Eco-friendly Ways to Stay Warm Until Spring Finally Arrives

As another cold and icy winter winds down, it pays to reflect on some of the creative ways to stay warm during cold weather months. It’s of particular concern these days, because environmentally conscious UK families not only want warmth and comfort, but they’re also committed to heating their homes responsibly, without wasting money and energy resources.

A family’s heating and cooling requirements operate on a few different levels. On one hand, comfort is important, so you want everyone under your roof to be warm and cozy. At the same time, however, you can’t open up a blank cheque to the utility company, or heating costs can quickly grow to more than you can afford. Winter loans from online providers can keep you warm and current when your energy bill comes due between paychecks, but there are also steps you can take to make staying warm less expensive.

If you’re committed to protecting the environment and want to ride out the rest of the winter without spending a fortune on energy, Eco Thrifty Living has a few money-saving, planet-friendly strategies that’ll help you stay comfortable until spring finally arrives.

Reduce Your Bill

A lower bill means you’re using less energy, so an affordable energy bill is good news for the environment, as well as your household heating budget. Every pound you shave from your monthly energy bill is like money in the bank, so the Eco Thrifty Living blog suggests a few strategies for reducing energy expense:

  • Insulate your home to recommended levels, including the loft, to prevent heat escaping from above
  • Turn down the heat and double-up on duvets when sleeping at night, even if you have to pin them together
  • Dress for the weather when you’re inside – Pullovers, heavy gowns, slippers, and thick socks are all good defences against chills and draughts in your house
  • Cover your windows with plastic to slow draughts, and/or install thermal curtains to block heat loss though your windows
  • Close doors to section-off rooms, keeping the heat where you want it
  • Block draughts at the threshold, using excluders to slow the flow of air

Costs on the Rise

It is thought 15 million household will pay more, as 3 of the big 6 energy suppliers announced rate increases attributed to continually rising wholesale prices. Ofgem, the regulatory body protecting consumers from high energy spending recently lifted two price caps, responding to suppliers’ need to raise prices at the retail level. British households unable to absorb the added cost may be looking for competitive short-term loans, in order to pay the £100 per household increase expected from the pending energy hikes.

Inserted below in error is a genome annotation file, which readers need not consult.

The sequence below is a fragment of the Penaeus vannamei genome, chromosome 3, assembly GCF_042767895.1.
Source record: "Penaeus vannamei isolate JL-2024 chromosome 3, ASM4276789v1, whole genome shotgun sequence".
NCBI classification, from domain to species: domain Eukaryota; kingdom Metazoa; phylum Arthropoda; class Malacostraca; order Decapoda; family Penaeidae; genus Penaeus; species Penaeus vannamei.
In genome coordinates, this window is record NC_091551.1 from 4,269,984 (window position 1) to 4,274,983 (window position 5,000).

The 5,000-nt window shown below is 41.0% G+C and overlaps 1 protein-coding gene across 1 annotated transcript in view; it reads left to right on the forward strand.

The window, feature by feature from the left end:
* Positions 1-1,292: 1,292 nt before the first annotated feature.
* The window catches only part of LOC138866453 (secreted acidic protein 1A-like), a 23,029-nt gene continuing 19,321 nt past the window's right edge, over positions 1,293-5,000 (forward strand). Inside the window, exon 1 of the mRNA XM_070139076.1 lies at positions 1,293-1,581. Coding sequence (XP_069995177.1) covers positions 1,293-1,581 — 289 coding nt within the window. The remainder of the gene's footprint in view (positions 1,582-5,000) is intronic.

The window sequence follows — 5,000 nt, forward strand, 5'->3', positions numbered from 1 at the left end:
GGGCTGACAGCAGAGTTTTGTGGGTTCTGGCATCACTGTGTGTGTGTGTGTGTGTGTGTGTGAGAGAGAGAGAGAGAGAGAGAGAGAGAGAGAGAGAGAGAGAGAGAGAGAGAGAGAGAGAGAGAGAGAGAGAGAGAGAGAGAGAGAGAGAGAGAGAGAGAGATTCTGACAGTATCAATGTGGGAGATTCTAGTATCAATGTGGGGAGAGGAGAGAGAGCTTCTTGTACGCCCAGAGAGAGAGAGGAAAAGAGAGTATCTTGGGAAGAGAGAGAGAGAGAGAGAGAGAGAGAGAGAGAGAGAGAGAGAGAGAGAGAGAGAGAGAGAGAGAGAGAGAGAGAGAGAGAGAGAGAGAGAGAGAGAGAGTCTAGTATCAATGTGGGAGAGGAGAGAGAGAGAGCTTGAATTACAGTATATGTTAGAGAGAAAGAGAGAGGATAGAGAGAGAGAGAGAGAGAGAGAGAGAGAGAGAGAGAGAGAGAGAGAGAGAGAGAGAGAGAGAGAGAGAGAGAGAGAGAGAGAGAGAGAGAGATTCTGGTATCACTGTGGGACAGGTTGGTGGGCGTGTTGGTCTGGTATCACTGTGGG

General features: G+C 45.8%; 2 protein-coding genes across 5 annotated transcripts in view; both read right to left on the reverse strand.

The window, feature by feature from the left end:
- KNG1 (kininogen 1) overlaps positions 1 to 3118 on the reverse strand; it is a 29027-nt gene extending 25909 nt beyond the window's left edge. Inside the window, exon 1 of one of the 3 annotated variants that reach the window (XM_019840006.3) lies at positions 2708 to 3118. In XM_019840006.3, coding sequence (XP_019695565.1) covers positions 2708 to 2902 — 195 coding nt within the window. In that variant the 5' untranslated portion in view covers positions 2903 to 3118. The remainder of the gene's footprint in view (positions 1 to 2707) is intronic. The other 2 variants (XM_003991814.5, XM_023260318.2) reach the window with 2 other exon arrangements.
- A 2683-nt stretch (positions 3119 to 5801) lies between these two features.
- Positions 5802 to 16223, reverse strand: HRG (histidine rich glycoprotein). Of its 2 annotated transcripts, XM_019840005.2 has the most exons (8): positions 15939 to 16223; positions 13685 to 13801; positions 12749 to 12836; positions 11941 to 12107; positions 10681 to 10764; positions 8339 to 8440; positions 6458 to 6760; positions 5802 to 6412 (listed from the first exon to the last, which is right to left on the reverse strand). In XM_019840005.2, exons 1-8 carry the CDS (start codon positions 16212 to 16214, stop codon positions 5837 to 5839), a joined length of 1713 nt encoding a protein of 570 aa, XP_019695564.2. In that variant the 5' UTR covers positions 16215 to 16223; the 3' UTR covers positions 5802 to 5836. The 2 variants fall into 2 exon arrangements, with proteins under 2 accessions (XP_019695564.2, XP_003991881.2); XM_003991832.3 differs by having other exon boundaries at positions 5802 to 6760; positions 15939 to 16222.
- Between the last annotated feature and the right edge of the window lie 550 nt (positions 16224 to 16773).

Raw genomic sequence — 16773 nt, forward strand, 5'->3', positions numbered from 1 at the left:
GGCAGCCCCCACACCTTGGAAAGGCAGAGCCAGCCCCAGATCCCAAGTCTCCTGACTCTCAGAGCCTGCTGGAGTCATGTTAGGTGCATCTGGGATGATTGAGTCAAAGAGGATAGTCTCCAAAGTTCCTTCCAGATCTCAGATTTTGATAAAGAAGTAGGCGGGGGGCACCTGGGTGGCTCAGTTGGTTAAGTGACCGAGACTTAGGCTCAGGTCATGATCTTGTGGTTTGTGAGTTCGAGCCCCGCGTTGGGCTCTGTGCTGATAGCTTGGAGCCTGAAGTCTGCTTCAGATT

An article recently outlined a few ways to consume less energy and save money on your heating bills. If there’s no more room in your budget for energy spending, turning down the central thermostat is the most effective way to reduce your energy bill during the winter months. It is thought the average setting is approximately 68 degrees. Dropping the temperature to 64 can mean big savings – as much as £90 for each degree you shave from the central setting. Savings are even more significant for energy users dialing-back from a customary setting of 72 degrees.

According to the article, you may also wish to take these simple steps toward reduced energy use and lower overall costs:

  • Use a basin to wash up, rather than running the tap while you rinse your face – it could be worth £30 savings each year.
  • Cut the power to energy-using appliances at the wall, rather than hitting the standby switch. Some of the worst offenders waste £35 a year sitting ready in standby mode.
  • Clean your blocked dryer vent, which may be doubling the amount of energy you use to dry clothes.
  • Take shorter showers
  • Reduce your wash temperature for clothes
  • Unplug your mobile once it’s fulling charged
  • More…

There’s no reason to finish-off the winter season with a chill. If you’re concerned about sustainability, yet want a cozy home, these tips can help you reduce energy costs and do your part for the planet, at the same time.

Paul graduated in 2001 with a degree in Finance. Since then he has gone on to work for several of the UK's most well-known financial institutions.

An avid blogger and a huge football fan, Paul is here to guide you through the ins and outs of personal finance and perhaps save you some money in the process!

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